Forecasts and reports
World Economic Outlook (WEO) IMF (October 2013)
Economic Outlook OECD (November 2013)
Output, prices and jobs The Economist
Bank of England Inflation Report: Overview Bank of England (November 2013)
- What reasons are there to be cheerful about the global economic prospects for 2014 and 2015?
- Who will gain the most from economic growth in the UK and why?
- Why is the eurozone likely to grow so slowly, if at all?
- Are we stumbling towards another banking crisis, and if so, which can be done about it?
- Why has unemployment fallen in the UK despite falling living standards for most people?
- What is meant by ‘hysteresis’ in the context of unemployment? Is there a problem of hysteresis at the current time and, if so, what can be done about it?
- Explain whether the MINT economies are likely to be a major source of global economic growth in the coming year?
- Why is it so difficult to forecast the rate of economic growth over the next 12 months, let alone over a longer time period?
Every six months the OECD publishes its Economic Outlook. This gives annual (and some quarterly) macroeconomic data for each of the 30 OECD countries, for all 30 countries together and for the eurozone. There are 63 tables covering most of the major macroeconomic indicators, most going back 13 years with forecasts for the next two years. OECD Economic Outlook is normally published in June and December.
Similarly, every six months the European Commission’s Economic and Financial Affairs Directorate publishes its European Economy Statistical Annex. This gives annual data for 76 macroeconomic variables for each of the EU countries, plus the USA and Japan. Most of the tables go back to 1970 and forecast ahead for two years. There is also a separate publication, Economic Forecasts. The statistical appendix to this publication has 62 tables, again covering a range of macroeconomic data. The tables go back to 1992 and again forecast ahead for two years. There is a lot of useful commentary about the individual economies of the EU and other major economies, such as the USA, Japan, China and Russia. Both publications normally appear in May and November.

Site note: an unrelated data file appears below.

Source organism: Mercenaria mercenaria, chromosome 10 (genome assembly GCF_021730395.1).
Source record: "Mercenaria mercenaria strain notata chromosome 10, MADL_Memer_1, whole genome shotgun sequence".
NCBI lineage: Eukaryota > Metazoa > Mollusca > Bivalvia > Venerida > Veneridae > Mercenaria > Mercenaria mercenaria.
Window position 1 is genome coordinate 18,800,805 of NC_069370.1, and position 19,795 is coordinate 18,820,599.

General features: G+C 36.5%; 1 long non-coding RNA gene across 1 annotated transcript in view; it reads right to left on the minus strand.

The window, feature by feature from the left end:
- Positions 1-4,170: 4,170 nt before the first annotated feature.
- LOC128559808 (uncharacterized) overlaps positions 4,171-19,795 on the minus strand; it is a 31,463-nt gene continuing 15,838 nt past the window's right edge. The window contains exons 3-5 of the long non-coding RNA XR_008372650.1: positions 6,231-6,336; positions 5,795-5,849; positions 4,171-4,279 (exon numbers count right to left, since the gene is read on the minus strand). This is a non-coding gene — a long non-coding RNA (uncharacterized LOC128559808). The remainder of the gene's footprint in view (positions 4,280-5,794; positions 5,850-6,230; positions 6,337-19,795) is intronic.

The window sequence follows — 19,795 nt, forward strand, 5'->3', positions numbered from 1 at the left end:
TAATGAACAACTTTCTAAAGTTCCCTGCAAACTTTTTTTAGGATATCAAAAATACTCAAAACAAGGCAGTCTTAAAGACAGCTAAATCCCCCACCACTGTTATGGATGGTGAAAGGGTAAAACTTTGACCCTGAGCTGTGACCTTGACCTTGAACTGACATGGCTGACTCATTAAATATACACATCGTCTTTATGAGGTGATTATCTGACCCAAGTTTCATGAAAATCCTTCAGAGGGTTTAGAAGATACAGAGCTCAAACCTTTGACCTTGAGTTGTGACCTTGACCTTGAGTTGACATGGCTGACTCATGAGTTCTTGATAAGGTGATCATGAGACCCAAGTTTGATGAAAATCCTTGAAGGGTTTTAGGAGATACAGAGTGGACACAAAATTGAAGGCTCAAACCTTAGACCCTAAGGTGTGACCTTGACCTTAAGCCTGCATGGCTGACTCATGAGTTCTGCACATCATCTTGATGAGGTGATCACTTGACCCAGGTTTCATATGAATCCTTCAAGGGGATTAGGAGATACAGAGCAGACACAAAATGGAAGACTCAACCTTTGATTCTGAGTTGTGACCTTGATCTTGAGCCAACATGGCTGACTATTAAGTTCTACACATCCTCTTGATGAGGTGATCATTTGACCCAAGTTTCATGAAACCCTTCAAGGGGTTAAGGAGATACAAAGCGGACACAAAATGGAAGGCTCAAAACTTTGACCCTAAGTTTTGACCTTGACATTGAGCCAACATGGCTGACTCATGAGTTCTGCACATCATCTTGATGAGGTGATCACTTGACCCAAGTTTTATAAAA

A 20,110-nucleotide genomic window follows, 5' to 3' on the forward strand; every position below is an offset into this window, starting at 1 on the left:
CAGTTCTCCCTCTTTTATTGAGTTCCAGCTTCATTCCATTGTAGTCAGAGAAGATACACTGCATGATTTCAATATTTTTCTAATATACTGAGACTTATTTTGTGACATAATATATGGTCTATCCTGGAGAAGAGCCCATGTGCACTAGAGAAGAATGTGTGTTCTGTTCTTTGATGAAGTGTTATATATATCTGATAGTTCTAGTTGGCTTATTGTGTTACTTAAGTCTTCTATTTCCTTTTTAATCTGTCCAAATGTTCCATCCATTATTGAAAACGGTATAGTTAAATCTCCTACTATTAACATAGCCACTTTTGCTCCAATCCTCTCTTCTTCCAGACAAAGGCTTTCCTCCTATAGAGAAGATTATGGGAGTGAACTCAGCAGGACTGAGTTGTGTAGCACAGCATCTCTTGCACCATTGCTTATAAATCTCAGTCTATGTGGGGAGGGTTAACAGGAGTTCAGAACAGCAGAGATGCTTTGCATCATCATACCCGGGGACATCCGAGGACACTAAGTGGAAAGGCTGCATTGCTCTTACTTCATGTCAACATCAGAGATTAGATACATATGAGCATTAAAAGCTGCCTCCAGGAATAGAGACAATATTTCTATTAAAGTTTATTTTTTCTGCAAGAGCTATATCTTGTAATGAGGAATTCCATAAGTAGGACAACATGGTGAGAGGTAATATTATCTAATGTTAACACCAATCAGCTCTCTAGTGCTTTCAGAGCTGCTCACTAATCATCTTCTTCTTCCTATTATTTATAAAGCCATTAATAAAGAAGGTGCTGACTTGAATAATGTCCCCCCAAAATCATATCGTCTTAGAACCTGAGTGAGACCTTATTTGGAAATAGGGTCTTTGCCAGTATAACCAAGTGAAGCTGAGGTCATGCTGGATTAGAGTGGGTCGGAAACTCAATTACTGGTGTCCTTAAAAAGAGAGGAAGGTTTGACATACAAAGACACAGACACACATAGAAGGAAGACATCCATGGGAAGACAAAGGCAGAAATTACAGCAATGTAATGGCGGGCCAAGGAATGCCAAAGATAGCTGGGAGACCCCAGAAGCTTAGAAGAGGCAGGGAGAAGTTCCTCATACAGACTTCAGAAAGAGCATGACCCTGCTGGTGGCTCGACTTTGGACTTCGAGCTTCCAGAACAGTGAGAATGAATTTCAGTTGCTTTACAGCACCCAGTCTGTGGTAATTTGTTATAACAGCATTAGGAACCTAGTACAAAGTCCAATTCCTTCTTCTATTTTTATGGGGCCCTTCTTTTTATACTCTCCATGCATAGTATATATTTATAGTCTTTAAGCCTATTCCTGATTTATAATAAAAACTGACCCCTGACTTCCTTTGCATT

Another organisation to publish 6-monthly forecasts is the International Monetary Fund. The Statistical Appendix of the Word Economic Outlook (after clicking on this, go to link on right), normally published in April and October, gives macroeconomic data for most economies and regions of the world. Forecasts are made ahead for two years and for five years.
The state of the world economy was so severe in early 2009 and was deteriorating so rapidly that earlier forecasts proved far too optimistic. In early 2009, all three organisations published interim forecasts – the European Commission and the IMF in January and the OECD at the end of March. They painted a much bleaker picture than the forecasts published at the end of 2008. What will the next set of forecasts look like? Will they be even bleaker?
The following links take you to these interim forecasts and to articles commenting on them.
EU interim forecasts for 2009–2010: sharp downturn in growth European Commission, Directorate-General for Economic and Financial Affairs (19/1/09)
World Economic Outlook Update IMF (28/1/09)
OECD Interim Economic Outlook, March 2009 OECD (31/3/09)
Global economy set for worst fall since WWII Times Online (31/3/09)
UK economy: We still need to take our medicine Times Online (1/4/09)
OECD predicts 4.3% contraction in richest economies this year Irish Times (1/4/09)
Global Slump Seen Deepening The Wall Street Journal (1/4/09)
Glimmers of hope, forecasts of gloom The Economist (2/4/09)
- Compare the forecasts for GDP growth, unemployment, inflation and output gaps for some of the major economies made by the OECD at the end of March with those made by the European Commission and the IMF in January and with those made by all three organisations in the autumn of 2008. Why, do you think, are there such large divergences in the forecasts?
- For what reasons might the OECD March forecasts turn out to be (a) much too pessimistic; (b) much too optimistic?
- In the light of the forecasts, should countries adopt further strongly expansionary fiscal policies – something rejected at the G20 summit in Early April (see news item Saving the world)?